No planning here; in fact I’ve been working on another essay altogether, and this one just struck me. (To be totally forthcoming, I am as I actually post this to the blog doing a quick read-over for editing, but not changing content itself.) It will likely ramble a bit as it is being born as I write it, and the birth process of an idea is as messy as the actual event upon which the allegory is based.
I am reading a rather fascinating essay in it’s own right. This author is a rather insightful 17-year-old film fan who spent two years writing a 130 page treatise on the cultural significance and deeper meaning of the seminal film Blade Runner. He loves the film as much—more—than I do, and though he could use a good professional editor (couldn’t we all?) he’s got some wonderful ideas about the various cuts, and the greater context of cinema in the year 1982, upon which he can look with a less biased eye as he didn’t yet exist to have experienced it first hand. I saw many of those movies in the theater, so of COURSE I think it’s the best year movies have ever had. The fact smart kids think so too is rather refreshing.
While discussing the type of future in which Blade Runner is set he quotes another simply wonderful film—albeit from a couple of years later—Back to the Future. We all remember that last scene: Doc Brown in with his now garbage/fusion fueled time machine comes to take Marty McFly into the magic world of 2015 (screw you, Mayans) where famously Brown notes, “Where we’re going, we don’t need roads.”
I’ve been watching that film repeatedly for NEARLY as long a time as Brown and the McFlys traveled into the future. Yet only now discussing potential futures does the profundity of that statement strike me. “Where we’re going, we don’t need roads.” Sure, Brown means it literally as evidenced by the flying Delorean, but think of the broader interpretation. We’re heading for the future, and the way things are now are not the way things will be forever. Right now we live in a nation webbed with asphalt connecting every single point with every single other point. We live in an automobile culture (I have written elsewhere about our adoration of our cars), but one day we will beyond that. Someday, we won’t need roads.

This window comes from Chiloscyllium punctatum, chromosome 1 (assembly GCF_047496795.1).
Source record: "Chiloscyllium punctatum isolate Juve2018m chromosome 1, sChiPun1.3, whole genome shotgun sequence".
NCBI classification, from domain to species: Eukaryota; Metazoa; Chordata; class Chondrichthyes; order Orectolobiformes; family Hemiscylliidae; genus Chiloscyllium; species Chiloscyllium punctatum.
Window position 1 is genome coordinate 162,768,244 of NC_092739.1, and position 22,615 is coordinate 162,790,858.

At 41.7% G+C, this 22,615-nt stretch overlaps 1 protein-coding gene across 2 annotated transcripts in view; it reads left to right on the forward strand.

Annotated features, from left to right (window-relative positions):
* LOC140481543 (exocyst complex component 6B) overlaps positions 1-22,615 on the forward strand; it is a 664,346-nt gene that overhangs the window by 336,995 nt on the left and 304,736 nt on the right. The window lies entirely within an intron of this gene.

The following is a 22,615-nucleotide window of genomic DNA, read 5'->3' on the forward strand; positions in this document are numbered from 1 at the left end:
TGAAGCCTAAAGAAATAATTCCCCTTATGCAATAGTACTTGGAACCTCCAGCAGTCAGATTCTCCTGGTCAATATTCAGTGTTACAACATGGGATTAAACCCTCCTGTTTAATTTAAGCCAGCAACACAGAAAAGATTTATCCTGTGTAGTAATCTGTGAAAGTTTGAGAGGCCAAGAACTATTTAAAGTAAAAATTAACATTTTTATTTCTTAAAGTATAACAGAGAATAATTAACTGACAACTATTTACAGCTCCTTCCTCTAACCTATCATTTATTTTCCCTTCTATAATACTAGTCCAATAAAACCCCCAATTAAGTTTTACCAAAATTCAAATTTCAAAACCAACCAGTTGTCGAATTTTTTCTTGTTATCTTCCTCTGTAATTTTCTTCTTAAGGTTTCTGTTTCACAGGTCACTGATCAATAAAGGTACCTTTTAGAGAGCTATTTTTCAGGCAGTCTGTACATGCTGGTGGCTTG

Let’s get beyond the auto/road idea though. The way in which we now live will not be the way our descendants will live. Hell, the way we are living now won’t be the way we live 30 years from now, any more than we are living the same way as 30 years ago. Sure, no moonbases or even widespread flying cars, but the amount of connectivity between people and information—even in the poorest of nations—changes the destiny of those nations (ask Egypt). The way we shop, the way we get places, the way we eat, the content of our music and fiction; given only 30 years, all these things will be lost… like tears in rain (couldn’t miss that one).
With change so inevitable, we have no choice but to change ourselves, and honestly the more we fight it, the worse it will be. Instead, we have an opportunity to shape that future. We can cling to the past, or we can change those things we should change. We don’t need roads; we don’t need to follow a path just because we always have. We can ask ourselves what new way we can create to ride those ways of change. As one of my favorite futurists, Warren Ellis, states in his remarkable work Transmetropolitan, "The future is an inherently good thing."
Let’s take one more look: “Where we’re going, we don’t need roads.” Imagine a world where we make decisions not to follow those darker paths, not to oppress or attack, but to act with care for our fellow humans, and with the honest intent to improve the world around us. You feel over legislated? When we, as a species, stop causing trouble and start working together, we don’t need to be policed or governed, we can just live. A place where we don’t need roads. That sounds pretty cool.
So thanks Doc Brown for getting my attention. Reminding me the future can be bright if only we—all of us—want it to be. We can’t take this on singularly, we can’t just “take care of ourselves;” we have to be responsible for our fellow humans. Because as much as things change, it is always us in the middle of it, and in 10,000 years our nature hasn’t changed nearly as much as it should. You can’t separate yourself from the world, from the responsibilities we have as a species. Any of us are only as good—or as bad—as all of us. If you don’t think so, go back and read whichever book you think serves as instructions for life; not one of them I am aware of says you’re on your own. Not Darwin, not Jesus, not Buddha, not YHVH, they all tell us about an essential collectiveness to our species. Act on it…
…so we don’t need roads.